Civil Systems Planning Benefit/Cost Analysis

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# Civil Systems Planning Benefit/Cost Analysis - PowerPoint PPT Presentation

Civil Systems Planning Benefit/Cost Analysis. Scott Matthews Courses: 12-706 / 19-702/ 73-359 Lecture 16. Admin. Project 1 - avg 85 (high 100) Mid sem grades today - how done?. Recall: Choosing a Car Example. Car Fuel Eff (mpg) Comfort

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### Civil Systems PlanningBenefit/Cost Analysis

Scott Matthews

Courses: 12-706 / 19-702/ 73-359

Lecture 16

• Project 1 - avg 85 (high 100)
• Mid sem grades today - how done?

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Recall: Choosing a Car Example
• Car Fuel Eff (mpg) Comfort
• Index
• Mercedes 25 10
• Chevrolet 28 3
• Toyota 35 6
• Volvo 30 9

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“Pricing out”
• Book uses \$ / unit tradeoff
• Our example has no \$ - but same idea
• Assume you’ve thought hard about the car tradeoff and would trade 2 units of C for a unit of F (maybe because you’re a student and need to save money)

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With these weights..
• U(M) = 0.26*1 + 0.74*0 = 0.26
• U(V) = 0.26*(6/7) + 0.74*0.5 = 0.593
• U(T) = 0.26*(3/7) + 0.74*1 = 0.851
• U(H) = 0.26*(4/7) + 0.74*0.6 = 0.593
• Note H isnt really an option - just “checking” that we get same U as for Volvo (as expected)

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MCDM - Swing Weights
• Use hypothetical combinations to determine weights
• Base option = worst on all attributes
• Other options - “swings” one of the attributes from worst to best
• Determine your rank preference, find weights

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Add 1 attribute to car (cost)
• M = \$50,000 V = \$40,000 T = \$20,000 C=\$15,000
• Swing weight table:
• Benchmark 25mpg, \$50k, 3 Comf

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Stochastic Dominance “Defined”
• A is better than B if:
• Pr(Profit > \$z |A) ≥ Pr(Profit > \$z |B), for all possible values of \$z.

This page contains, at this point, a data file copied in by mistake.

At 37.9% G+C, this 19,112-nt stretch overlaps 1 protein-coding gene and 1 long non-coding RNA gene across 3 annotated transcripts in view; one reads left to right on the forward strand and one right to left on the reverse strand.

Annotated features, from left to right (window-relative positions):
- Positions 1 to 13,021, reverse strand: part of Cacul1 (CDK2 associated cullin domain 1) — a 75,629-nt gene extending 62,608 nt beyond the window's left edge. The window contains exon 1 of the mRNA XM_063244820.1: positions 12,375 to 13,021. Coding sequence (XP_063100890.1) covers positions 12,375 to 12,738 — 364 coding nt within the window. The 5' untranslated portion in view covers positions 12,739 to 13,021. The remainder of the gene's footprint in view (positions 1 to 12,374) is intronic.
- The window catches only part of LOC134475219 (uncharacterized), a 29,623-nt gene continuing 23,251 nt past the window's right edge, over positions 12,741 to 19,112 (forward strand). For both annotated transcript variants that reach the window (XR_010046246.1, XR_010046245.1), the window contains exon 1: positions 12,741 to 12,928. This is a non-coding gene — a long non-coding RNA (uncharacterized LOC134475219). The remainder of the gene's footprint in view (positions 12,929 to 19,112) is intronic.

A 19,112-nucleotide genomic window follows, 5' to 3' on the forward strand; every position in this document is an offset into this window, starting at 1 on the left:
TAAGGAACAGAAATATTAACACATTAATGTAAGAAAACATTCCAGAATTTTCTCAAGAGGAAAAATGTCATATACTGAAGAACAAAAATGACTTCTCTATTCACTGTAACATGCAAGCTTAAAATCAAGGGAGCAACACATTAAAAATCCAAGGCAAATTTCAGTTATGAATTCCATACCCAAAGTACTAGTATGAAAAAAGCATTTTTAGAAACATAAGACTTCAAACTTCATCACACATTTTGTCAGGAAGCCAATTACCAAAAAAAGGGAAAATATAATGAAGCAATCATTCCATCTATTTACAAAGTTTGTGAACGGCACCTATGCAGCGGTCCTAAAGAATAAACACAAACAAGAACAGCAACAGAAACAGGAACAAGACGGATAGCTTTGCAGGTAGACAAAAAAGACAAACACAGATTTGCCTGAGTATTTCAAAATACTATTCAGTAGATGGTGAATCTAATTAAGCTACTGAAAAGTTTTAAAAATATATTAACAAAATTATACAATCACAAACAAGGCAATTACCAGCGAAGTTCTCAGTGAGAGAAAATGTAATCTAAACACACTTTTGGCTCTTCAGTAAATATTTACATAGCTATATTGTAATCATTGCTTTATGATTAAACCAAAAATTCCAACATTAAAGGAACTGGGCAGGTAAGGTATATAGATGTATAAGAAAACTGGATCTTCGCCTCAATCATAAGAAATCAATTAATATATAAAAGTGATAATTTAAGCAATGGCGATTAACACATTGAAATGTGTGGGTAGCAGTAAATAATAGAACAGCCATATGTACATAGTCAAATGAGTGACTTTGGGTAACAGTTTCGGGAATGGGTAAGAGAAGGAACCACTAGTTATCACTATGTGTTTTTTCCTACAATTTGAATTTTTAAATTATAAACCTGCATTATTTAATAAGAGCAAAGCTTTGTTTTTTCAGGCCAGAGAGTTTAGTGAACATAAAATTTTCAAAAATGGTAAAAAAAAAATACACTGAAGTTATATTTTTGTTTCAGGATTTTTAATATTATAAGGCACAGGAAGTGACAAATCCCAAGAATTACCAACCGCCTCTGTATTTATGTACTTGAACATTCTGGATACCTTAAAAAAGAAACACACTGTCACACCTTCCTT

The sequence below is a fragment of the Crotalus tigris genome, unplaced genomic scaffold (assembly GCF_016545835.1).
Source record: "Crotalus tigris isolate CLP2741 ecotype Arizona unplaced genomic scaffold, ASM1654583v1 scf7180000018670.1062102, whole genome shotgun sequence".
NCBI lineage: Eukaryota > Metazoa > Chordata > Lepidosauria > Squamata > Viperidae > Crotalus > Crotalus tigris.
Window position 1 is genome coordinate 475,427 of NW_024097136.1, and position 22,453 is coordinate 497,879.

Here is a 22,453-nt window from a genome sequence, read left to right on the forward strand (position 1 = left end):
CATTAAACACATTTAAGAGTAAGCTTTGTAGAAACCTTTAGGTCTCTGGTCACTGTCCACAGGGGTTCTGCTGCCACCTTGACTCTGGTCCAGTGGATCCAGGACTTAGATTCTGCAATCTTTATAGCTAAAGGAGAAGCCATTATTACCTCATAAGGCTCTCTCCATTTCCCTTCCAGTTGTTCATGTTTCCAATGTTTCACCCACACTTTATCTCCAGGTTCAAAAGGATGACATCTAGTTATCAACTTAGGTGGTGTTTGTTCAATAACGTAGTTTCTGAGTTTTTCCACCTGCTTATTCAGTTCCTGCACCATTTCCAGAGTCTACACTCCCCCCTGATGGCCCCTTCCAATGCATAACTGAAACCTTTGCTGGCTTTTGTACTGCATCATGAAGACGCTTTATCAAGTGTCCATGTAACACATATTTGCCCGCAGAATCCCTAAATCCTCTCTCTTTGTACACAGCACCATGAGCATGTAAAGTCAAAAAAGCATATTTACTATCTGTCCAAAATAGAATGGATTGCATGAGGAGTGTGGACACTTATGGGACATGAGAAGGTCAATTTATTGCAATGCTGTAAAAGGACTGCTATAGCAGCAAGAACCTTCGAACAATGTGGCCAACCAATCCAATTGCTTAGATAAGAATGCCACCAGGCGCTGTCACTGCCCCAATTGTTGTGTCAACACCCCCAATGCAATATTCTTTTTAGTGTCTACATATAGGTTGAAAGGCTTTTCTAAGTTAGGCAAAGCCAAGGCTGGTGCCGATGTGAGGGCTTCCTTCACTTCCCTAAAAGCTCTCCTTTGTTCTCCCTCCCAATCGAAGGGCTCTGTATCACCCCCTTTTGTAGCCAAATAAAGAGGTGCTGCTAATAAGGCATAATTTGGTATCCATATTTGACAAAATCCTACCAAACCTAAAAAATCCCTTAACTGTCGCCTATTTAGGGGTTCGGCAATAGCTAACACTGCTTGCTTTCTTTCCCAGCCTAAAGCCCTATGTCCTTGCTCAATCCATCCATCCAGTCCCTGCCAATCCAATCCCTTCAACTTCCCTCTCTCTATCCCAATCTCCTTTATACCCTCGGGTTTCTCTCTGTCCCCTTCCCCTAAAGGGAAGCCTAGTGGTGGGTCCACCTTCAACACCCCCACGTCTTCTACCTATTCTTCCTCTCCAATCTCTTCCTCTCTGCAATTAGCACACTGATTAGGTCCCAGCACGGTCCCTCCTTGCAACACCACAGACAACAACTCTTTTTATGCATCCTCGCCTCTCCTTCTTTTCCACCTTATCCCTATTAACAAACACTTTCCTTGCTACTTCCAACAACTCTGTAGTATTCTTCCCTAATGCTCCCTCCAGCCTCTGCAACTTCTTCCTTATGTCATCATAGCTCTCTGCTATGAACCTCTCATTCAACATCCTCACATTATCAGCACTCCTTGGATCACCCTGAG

• Or (complementarity..)
• Pr(Profit ≤ \$z |A) ≤ Pr(Profit ≤ \$z |B), for all possible values of \$z.
• A FOSD B iff FA(z) ≤ FB(z) for all z

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Stochastic Dominance:Example #1
• CRP below for 2 strategies shows “Accept \$2 Billion” is dominated by the other.

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Stochastic Dominance (again)
• Chapter 4 (Risk Profiles) introduced deterministic and stochastic dominance
• We looked at discrete, but similar for continuous
• How do we compare payoff distributions?
• Two concepts:
• A is better than B because A provides unambiguously higher returns than B
• A is better than B because A is unambiguously less risky than B
• If an option Stochastically dominates another, it must have a higher expected value

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First-Order Stochastic Dominance (FOSD)
• Case 1: A is better than B because A provides unambiguously higher returns than B
• Every expected utility maximizer prefers A to B
• (prefers more to less)
• For every x, the probability of getting at least x is higher under A than under B.
• Say A “first order stochastic dominates B” if:
• Notation: FA(x) is cdf of A, FB(x) is cdf of B.
• FB(x) ≥ FA(x) for all x, with one strict inequality
• or .. for any non-decr. U(x), ∫U(x)dFA(x) ≥ ∫U(x)dFB(x)
• Expected value of A is higher than B

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FOSD

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Source: http://www.nes.ru/~agoriaev/IT05notes.pdf

Option A

Option B

FOSD Example

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Second-Order Stochastic Dominance (SOSD)
• How to compare 2 lotteries based on risk
• Given lotteries/distributions w/ same mean
• So we’re looking for a rule by which we can say “B is riskier than A because every risk averse person prefers A to B”
• A ‘SOSD’ B if
• For every non-decreasing (concave) U(x)..

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Option A

Option B

SOSD Example

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Area 2

Area 1

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SOSD

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SD and MCDM
• As long as criteria are independent (e.g., fun and salary) then
• Then if one alternative SD another on each individual attribute, then it will SD the other when weights/attribute scores combined
• (e.g., marginal and joint prob distributions)

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